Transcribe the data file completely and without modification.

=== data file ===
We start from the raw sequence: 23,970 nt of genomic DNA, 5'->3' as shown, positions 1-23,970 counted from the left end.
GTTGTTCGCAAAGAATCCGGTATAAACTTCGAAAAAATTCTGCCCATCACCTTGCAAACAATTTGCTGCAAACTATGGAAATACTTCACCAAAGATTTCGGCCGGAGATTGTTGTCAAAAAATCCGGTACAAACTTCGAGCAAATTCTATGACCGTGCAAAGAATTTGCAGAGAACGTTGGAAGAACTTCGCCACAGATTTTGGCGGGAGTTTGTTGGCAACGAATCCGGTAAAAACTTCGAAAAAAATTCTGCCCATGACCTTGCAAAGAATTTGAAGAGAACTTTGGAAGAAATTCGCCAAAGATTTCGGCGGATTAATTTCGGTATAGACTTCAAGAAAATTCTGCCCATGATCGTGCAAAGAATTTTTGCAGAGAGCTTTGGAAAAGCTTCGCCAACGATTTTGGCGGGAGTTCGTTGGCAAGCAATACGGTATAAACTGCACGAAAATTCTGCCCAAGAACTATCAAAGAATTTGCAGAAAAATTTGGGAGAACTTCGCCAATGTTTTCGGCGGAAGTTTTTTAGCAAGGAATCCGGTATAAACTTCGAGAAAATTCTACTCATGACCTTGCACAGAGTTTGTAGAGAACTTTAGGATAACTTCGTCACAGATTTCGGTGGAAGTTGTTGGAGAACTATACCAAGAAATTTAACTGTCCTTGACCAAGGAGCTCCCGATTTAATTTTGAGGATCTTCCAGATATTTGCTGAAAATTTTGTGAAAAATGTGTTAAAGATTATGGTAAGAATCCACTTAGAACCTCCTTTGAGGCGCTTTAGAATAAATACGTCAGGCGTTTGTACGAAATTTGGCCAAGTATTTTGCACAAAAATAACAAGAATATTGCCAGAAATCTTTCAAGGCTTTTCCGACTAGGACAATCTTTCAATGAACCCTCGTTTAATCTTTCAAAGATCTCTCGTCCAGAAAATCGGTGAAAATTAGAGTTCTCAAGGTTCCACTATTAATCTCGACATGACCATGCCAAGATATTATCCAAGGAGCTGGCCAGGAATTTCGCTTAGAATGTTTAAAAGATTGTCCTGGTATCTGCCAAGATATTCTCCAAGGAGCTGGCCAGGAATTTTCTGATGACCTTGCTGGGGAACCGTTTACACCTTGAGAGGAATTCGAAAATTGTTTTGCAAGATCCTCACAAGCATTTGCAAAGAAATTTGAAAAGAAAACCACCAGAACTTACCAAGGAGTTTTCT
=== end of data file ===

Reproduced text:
We start from the raw sequence: 23,970 nt of genomic DNA, 5'->3' as shown, positions 1-23,970 counted from the left end.
GTTGTTCGCAAAGAATCCGGTATAAACTTCGAAAAAATTCTGCCCATCACCTTGCAAACAATTTGCTGCAAACTATGGAAATACTTCACCAAAGATTTCGGCCGGAGATTGTTGTCAAAAAATCCGGTACAAACTTCGAGCAAATTCTATGACCGTGCAAAGAATTTGCAGAGAACGTTGGAAGAACTTCGCCACAGATTTTGGCGGGAGTTTGTTGGCAACGAATCCGGTAAAAACTTCGAAAAAAATTCTGCCCATGACCTTGCAAAGAATTTGAAGAGAACTTTGGAAGAAATTCGCCAAAGATTTCGGCGGATTAATTTCGGTATAGACTTCAAGAAAATTCTGCCCATGATCGTGCAAAGAATTTTTGCAGAGAGCTTTGGAAAAGCTTCGCCAACGATTTTGGCGGGAGTTCGTTGGCAAGCAATACGGTATAAACTGCACGAAAATTCTGCCCAAGAACTATCAAAGAATTTGCAGAAAAATTTGGGAGAACTTCGCCAATGTTTTCGGCGGAAGTTTTTTAGCAAGGAATCCGGTATAAACTTCGAGAAAATTCTACTCATGACCTTGCACAGAGTTTGTAGAGAACTTTAGGATAACTTCGTCACAGATTTCGGTGGAAGTTGTTGGAGAACTATACCAAGAAATTTAACTGTCCTTGACCAAGGAGCTCCCGATTTAATTTTGAGGATCTTCCAGATATTTGCTGAAAATTTTGTGAAAAATGTGTTAAAGATTATGGTAAGAATCCACTTAGAACCTCCTTTGAGGCGCTTTAGAATAAATACGTCAGGCGTTTGTACGAAATTTGGCCAAGTATTTTGCACAAAAATAACAAGAATATTGCCAGAAATCTTTCAAGGCTTTTCCGACTAGGACAATCTTTCAATGAACCCTCGTTTAATCTTTCAAAGATCTCTCGTCCAGAAAATCGGTGAAAATTAGAGTTCTCAAGGTTCCACTATTAATCTCGACATGACCATGCCAAGATATTATCCAAGGAGCTGGCCAGGAATTTCGCTTAGAATGTTTAAAAGATTGTCCTGGTATCTGCCAAGATATTCTCCAAGGAGCTGGCCAGGAATTTTCTGATGACCTTGCTGGGGAACCGTTTACACCTTGAGAGGAATTCGAAAATTGTTTTGCAAGATCCTCACAAGCATTTGCAAAGAAATTTGAAAAGAAAACCACCAGAACTTACCAAGGAGTTTTCT